Brian Roberts, Orioles
Why he's available: Roberts might be the rebuilding team's best trade chip.

Will he go? He's signed through 2009, but likely to be dealt well before then.

Where might he go? The Cubs and Indians are the most oft-rumored destinations.

Orlando Cabrera, White Sox
Why he's available: Cabrera is thought to be one year and done with the White Sox. Alexei Ramirez figures to take over at shortstop in 2009.

Will he go? Highly unlikely. After a slightly turbulent start, Cabrera has done his usually stellar job in the field and has been a true plus from the leadoff spot in the lineup.

Where might he go? Any team that wants to rent a solid veteran shortstop with postseason experience for the rest of the 2008 season.

David Eckstein, Blue Jays
Why he's available: Only signed a one-year deal in the offseason and might not be in Toronto's plans for 2009.

Will he go? The Jays have other options at short -- an area to be addressed again in the offseason -- so they'd likely entertain offers.

Where might he go? Any team with a need for a shortstop or a leadoff hitter with playoff experience.

Placido Polanco, Tigers
Why he's available: It's unlikely, but with next season the last year on Polanco's contract, the Tigers could decide to deal him while his value's up if they go into full-blown rebuilding mode and promote Michael Hollimon to a full-time spot.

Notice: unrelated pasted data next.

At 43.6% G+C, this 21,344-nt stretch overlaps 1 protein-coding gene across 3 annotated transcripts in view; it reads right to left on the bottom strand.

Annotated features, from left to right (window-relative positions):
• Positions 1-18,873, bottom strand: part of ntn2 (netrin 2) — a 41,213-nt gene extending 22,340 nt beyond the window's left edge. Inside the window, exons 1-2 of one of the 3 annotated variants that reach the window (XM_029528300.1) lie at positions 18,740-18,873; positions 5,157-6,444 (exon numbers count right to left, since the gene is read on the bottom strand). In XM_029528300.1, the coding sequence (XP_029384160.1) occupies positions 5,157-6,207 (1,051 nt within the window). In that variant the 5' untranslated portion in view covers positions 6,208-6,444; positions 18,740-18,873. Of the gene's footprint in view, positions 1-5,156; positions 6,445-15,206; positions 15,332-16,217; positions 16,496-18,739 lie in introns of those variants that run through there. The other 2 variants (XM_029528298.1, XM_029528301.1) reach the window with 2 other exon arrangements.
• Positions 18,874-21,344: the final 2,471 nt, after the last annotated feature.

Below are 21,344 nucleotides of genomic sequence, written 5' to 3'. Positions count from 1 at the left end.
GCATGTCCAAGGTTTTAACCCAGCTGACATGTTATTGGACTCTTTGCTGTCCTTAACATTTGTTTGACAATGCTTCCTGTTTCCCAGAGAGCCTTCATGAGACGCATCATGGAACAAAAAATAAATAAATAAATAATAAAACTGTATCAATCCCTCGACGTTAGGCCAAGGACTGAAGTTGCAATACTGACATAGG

Will he go? Probably not, unless the Tigers are overwhelmed by a deal. His $4.6 million salary isn't nearly large enough to force a deal.

Where might he go? Though he has a history of playing many positions, Polanco's a full-time second baseman these days and would be dealt as such.

Juan Uribe, White Sox
Why he's available: Alexei Ramirez has proven he can play every day at second base. With Orlando Cabrera at shortstop and Pablo Ozuna in the utility role, Uribe and his .198 average have become expendable.

Will he go? The White Sox like Uribe's defense, even in reserve, but in search of possible upgrades on offense, he would be the most likely to move.

Where might he go? Any team that needs a veteran presence up the middle.

Mark Grudzielanek, Royals
Why he's available: The Royals have younger possible second basemen already on the club, notably Alberto Callaspo. Mike Aviles is a recent intriguing possibility.

Will he go? At 37, Grudzielanek is still attractive because he's been a solid hitter this season and he's a natural No. 2 hitter, able to spank the ball to the right side. A Gold Glover in 2006, he's still agile on the double play although knee problems have cut his range a bit.

Where might he go? Clubs needing a second baseman who'll be calm and a leader down the stretch could use him.

Robert Andino, Marlins
Why he's available: A second-round pick in 2002, Andino is a plus fielding utility infielder, but he has the misfortune of being blocked at shortstop by Hanley Ramirez. He isn't seeing much playing time, and he's already bounced up and down with the Marlins and Triple-A Albuquerque.